Unfortunately, the Biden camp didn’t risk going big. They went with a modest event in a venue where, one neighborhood mom noted, “we usually hold the middle-school choir concert.”

Biden did his best to suggest that the rally had put to rest the debate about whether he had what it takes to defeat Trump. When Stephanopoulos asked, “What’s your plan to turn the campaign around?” Biden replied, “You saw it today. How many—how many people draw crowds like I did today? Find me more enthusiastic than today?”

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But it’s not hard to draw crowds for Democrats in Madison. Nor is it difficult to garner enthusiasm from the most committed partisans, when they have been invited to prop up their candidate. In fairness to Biden, I think he could have drawn a larger crowd in a bigger venue, or an outdoor setting. But that would have involved taking chances that the Biden campaign—which now is faced with embarrassing headlines for providing prepared questions to radio interviewers—doesn’t seem to be willing to embrace at this point.

That’s a serious concern, which stands apart from the broader question of whether Biden should remain in the race. In the face of a rising chorus of calls for him to stand down, the president gives every indication of being determined to keep running. “Now, you probably heard, we had a little debate last week,” he told the rally. “I can’t say it was my best performance. But ever since then, there’s been a lot of speculation. ‘What’s Joe going to do? Is he going to stay in the race?’ ‘Is he going to drop out? What’s he going to do?’ Well, here’s my answer: I am running and going to win again.”

That won’t be the last word on the questions that arose following the debate. But if Biden is determined to stay in, he and his team have got to wrap their heads around the responsibilities that go with this choice.

It’s not enough to campaign carefully when Trump is ahead in most polls and when there is a very real prospect that Republicans could take control of the Senate.

It’s not enough to deliver short speeches at small events in overwhelmingly Democratic cities. It’s not wise to imagine that, when party stalwarts chant, “Let’s go, Joe,” you are generating “more enthusiasm” than another candidate could.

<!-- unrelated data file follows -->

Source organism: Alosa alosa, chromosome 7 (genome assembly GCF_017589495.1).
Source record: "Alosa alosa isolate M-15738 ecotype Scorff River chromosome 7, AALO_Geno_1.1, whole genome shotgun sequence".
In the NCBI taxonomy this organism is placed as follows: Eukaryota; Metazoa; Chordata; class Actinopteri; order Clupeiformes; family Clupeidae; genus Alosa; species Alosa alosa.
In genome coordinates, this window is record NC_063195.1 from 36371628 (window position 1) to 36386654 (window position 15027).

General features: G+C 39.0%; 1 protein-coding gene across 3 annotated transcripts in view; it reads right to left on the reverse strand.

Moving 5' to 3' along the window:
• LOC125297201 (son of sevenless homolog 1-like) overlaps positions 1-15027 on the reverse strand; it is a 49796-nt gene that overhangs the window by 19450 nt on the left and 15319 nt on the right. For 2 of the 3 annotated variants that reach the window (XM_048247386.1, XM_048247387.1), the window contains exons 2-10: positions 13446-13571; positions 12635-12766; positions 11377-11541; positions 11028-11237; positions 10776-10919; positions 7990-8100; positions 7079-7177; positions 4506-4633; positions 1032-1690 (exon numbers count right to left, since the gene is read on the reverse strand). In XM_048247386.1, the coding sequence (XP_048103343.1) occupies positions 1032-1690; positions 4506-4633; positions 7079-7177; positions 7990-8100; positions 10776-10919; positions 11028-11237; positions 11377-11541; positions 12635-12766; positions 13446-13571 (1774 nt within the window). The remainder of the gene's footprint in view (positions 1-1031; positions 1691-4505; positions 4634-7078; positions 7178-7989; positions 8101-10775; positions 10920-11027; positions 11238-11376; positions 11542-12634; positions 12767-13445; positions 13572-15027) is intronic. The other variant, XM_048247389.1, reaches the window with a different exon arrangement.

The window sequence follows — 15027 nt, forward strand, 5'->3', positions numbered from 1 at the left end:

And it is certainly not enough to answer the essential question from Stephanopoulos—“If you stay in and Trump is elected and everything you’re warning about comes to pass, how will you feel in January?”—by saying, as Biden did Friday night, “I’ll feel as long as I gave it my all and I did the good as [sic] job as I know I can do, that’s what this is about.”

Biden says that the country is at “an inflection point,” where the future of American democracy is at stake. This requires more than putting in your best effort in a controlled setting. It requires an absolutely determined candidate and a big, bold, risk-taking campaign that inspires Wisconsinites, and voters nationwide, to defeat Trump and Trumpism. If Biden really is determined to stay in this race, he owes it to himself, his party, and his country to be all in.

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John Nichols

John Nichols is a national affairs correspondent for The Nation. He has written, cowritten, or edited over a dozen books on topics ranging from histories of American socialism and the Democratic Party to analyses of US and global media systems. His latest, cowritten with Senator Bernie Sanders, is the New York Times bestseller It's OK to Be Angry About Capitalism.